We want to go to school, say Karnataka's poor child workers

We want to go to school, say Karnataka's poor child workers

Nagaveni, from Kondanahalli village, around 60 km from Bangalore, was among a group of underprivileged children from across Karnataka who narrated their stories, highlighting the denial of 'Right to Education' at a public hearing on 'Equal Education for every child' (Sabko Shiksha, Samaan Shiksha), here on Friday.

"I was forced to leave school as my parents cannot afford to send me to school. Now, I work and earn for my family. But I want to study and become a doctor," Nagaveni, who studied till Class 5, said.

Echoing similar sentiments, Roopini, a 17-year-old school dropout from Kurki village in Davangere district, around 270 km from here, said she wants to resume her education now three years after she left school.

The public hearing was organised by child rights NGO CRY (Child Rights and You) and was attended by experts working in the field to bring education to poor children.
Kavya, a child labourer from Kelagere village in Ramanagar district, around 40 km from here, said she wants to study to end her poverty.

"I want to study and get a government job to end poverty in my family," the 14-year-old said.

"The public hearing is a part of CRY's recently launched nationwide campaign to invite people to sign a charter to the government, asking for three amendments to the Right of Children to Free and Compulsory Education Act 2009," said Regina Thomas, director (South) CRY.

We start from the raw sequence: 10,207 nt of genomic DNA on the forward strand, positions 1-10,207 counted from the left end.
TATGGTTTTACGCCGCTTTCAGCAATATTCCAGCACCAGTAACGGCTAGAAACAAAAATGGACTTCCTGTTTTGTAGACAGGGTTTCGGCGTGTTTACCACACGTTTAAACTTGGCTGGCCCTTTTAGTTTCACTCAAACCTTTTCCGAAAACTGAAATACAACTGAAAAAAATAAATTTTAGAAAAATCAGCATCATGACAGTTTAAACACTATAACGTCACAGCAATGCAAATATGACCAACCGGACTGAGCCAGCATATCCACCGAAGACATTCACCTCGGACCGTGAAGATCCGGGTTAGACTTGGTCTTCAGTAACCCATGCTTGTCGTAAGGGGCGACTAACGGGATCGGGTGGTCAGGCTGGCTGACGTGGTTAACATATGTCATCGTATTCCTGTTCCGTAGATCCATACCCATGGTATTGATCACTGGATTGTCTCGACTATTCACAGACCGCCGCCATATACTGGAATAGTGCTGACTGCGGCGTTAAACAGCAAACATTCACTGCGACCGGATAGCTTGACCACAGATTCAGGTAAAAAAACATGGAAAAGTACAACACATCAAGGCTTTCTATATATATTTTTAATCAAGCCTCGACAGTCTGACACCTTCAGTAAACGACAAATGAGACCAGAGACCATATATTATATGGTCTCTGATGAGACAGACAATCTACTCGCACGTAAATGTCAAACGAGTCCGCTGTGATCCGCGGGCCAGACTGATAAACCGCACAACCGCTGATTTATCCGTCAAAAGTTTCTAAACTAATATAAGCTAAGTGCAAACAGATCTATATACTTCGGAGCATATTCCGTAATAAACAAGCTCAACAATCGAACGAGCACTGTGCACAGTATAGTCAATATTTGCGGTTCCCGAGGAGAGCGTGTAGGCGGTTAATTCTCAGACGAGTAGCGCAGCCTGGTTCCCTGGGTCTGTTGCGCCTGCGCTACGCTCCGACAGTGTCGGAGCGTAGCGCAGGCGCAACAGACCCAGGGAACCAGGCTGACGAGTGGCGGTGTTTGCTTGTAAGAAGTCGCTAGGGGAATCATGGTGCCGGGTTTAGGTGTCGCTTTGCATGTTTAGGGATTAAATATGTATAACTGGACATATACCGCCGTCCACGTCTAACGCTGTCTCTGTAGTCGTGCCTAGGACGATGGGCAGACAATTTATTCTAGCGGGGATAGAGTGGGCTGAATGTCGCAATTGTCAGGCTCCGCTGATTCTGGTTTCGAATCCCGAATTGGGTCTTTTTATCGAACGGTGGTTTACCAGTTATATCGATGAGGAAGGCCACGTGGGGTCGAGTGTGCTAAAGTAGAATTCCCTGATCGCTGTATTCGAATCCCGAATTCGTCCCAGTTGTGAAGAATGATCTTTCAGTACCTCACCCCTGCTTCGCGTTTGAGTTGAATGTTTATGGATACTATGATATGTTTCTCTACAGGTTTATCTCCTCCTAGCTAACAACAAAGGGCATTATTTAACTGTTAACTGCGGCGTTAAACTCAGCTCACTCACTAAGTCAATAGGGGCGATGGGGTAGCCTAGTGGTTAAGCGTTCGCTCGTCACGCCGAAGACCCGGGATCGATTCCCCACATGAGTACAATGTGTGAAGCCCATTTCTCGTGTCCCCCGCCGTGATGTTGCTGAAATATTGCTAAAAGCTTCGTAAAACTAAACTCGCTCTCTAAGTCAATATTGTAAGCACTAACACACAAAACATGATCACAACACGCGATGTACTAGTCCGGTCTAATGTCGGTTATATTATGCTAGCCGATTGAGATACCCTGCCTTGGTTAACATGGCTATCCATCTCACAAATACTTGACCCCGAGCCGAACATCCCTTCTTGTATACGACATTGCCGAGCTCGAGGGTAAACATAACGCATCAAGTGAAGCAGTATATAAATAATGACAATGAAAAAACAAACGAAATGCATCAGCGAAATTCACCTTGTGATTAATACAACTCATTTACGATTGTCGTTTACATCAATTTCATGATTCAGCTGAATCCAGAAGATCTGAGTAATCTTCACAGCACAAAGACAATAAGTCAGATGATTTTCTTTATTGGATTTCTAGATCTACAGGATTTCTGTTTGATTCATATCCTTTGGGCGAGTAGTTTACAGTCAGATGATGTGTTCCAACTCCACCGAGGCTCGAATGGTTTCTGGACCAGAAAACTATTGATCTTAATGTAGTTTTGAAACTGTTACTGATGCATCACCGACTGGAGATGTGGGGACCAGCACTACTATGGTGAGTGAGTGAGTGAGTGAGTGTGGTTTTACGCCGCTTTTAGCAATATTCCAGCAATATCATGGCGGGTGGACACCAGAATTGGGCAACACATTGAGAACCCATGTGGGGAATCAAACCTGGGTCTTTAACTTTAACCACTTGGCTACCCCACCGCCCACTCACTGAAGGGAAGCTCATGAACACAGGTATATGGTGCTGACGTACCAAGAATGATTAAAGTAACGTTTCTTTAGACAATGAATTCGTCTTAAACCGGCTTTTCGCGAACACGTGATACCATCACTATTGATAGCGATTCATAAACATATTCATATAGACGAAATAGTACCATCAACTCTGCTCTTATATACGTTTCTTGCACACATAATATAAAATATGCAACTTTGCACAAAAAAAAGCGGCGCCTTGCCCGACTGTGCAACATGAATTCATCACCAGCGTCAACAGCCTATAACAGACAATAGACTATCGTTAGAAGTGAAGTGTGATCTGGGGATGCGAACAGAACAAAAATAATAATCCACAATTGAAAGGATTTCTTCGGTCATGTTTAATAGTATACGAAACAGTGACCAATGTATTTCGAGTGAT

The three main demands of the campaign are inclusion of children below six years as well as 15 to 18 years in the main provisions of the Right of Children to Free and Compulsory Act, 2009, making sure there is a school with qualified teachers and proper facilities within one kilometre of any habitation, and allocation of 10 percent of India's GDP to education.

At the public hearing meeting, experts analysed the existing education system, the Right to Education Bill and the extent to which it will really help ensure 'Equal education for every child'.

The panelists who attended the meet included C.S. Dwarkanath, chairperson of the Karnataka State Commission for Backward Classes; Nandini, education activist of Action Aid; Mathew Philips, director of South India Cell for Human Rights Education and Monitoring; and B.T. Venkatesh, senior counsel of the Karnataka High Court and human rights activist.

"The aim of the campaign is to build pressure on the government to influence policies that are child friendly. The endorsed charter will be submitted to key authorities across states and at the centre, including the president of India," said Regina.

"In 2009, the government passed a landmark act to guarantee the right to education. But this landmark achievement will end up including only 50 percent of India's 400 million children. Because it accounts for only eight years of free schooling. Soon, this act will see some amendments. This amendment is the best chance we'll have to influence the act before it is made final," she added.

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